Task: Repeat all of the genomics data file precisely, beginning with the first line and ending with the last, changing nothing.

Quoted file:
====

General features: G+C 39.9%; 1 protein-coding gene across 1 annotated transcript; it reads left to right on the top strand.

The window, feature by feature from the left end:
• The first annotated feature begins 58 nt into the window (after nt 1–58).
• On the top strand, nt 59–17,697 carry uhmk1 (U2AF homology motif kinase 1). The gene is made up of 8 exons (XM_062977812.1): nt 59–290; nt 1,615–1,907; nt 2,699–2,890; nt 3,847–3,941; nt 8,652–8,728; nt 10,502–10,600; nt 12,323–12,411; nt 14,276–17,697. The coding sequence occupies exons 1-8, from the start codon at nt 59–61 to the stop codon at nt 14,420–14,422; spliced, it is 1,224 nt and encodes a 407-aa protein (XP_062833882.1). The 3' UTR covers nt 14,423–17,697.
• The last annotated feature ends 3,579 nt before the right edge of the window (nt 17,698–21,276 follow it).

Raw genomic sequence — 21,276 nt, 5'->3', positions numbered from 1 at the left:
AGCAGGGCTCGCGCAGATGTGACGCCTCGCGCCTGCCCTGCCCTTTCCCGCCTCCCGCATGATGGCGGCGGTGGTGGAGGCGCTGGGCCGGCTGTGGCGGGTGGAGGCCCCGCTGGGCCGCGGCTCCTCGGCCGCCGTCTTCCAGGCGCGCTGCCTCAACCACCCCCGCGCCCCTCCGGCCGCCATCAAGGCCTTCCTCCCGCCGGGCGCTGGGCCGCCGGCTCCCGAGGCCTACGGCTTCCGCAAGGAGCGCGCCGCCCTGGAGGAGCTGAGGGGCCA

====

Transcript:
General features: G+C 39.9%; 1 protein-coding gene across 1 annotated transcript; it reads left to right on the top strand.

The window, feature by feature from the left end:
• The first annotated feature begins 58 nt into the window (after nt 1–58).
• On the top strand, nt 59–17,697 carry uhmk1 (U2AF homology motif kinase 1). The gene is made up of 8 exons (XM_062977812.1): nt 59–290; nt 1,615–1,907; nt 2,699–2,890; nt 3,847–3,941; nt 8,652–8,728; nt 10,502–10,600; nt 12,323–12,411; nt 14,276–17,697. The coding sequence occupies exons 1-8, from the start codon at nt 59–61 to the stop codon at nt 14,420–14,422; spliced, it is 1,224 nt and encodes a 407-aa protein (XP_062833882.1). The 3' UTR covers nt 14,423–17,697.
• The last annotated feature ends 3,579 nt before the right edge of the window (nt 17,698–21,276 follow it).

Raw genomic sequence — 21,276 nt, 5'->3', positions numbered from 1 at the left:
AGCAGGGCTCGCGCAGATGTGACGCCTCGCGCCTGCCCTGCCCTTTCCCGCCTCCCGCATGATGGCGGCGGTGGTGGAGGCGCTGGGCCGGCTGTGGCGGGTGGAGGCCCCGCTGGGCCGCGGCTCCTCGGCCGCCGTCTTCCAGGCGCGCTGCCTCAACCACCCCCGCGCCCCTCCGGCCGCCATCAAGGCCTTCCTCCCGCCGGGCGCTGGGCCGCCGGCTCCCGAGGCCTACGGCTTCCGCAAGGAGCGCGCCGCCCTGGAGGAGCTGAGGGGCCA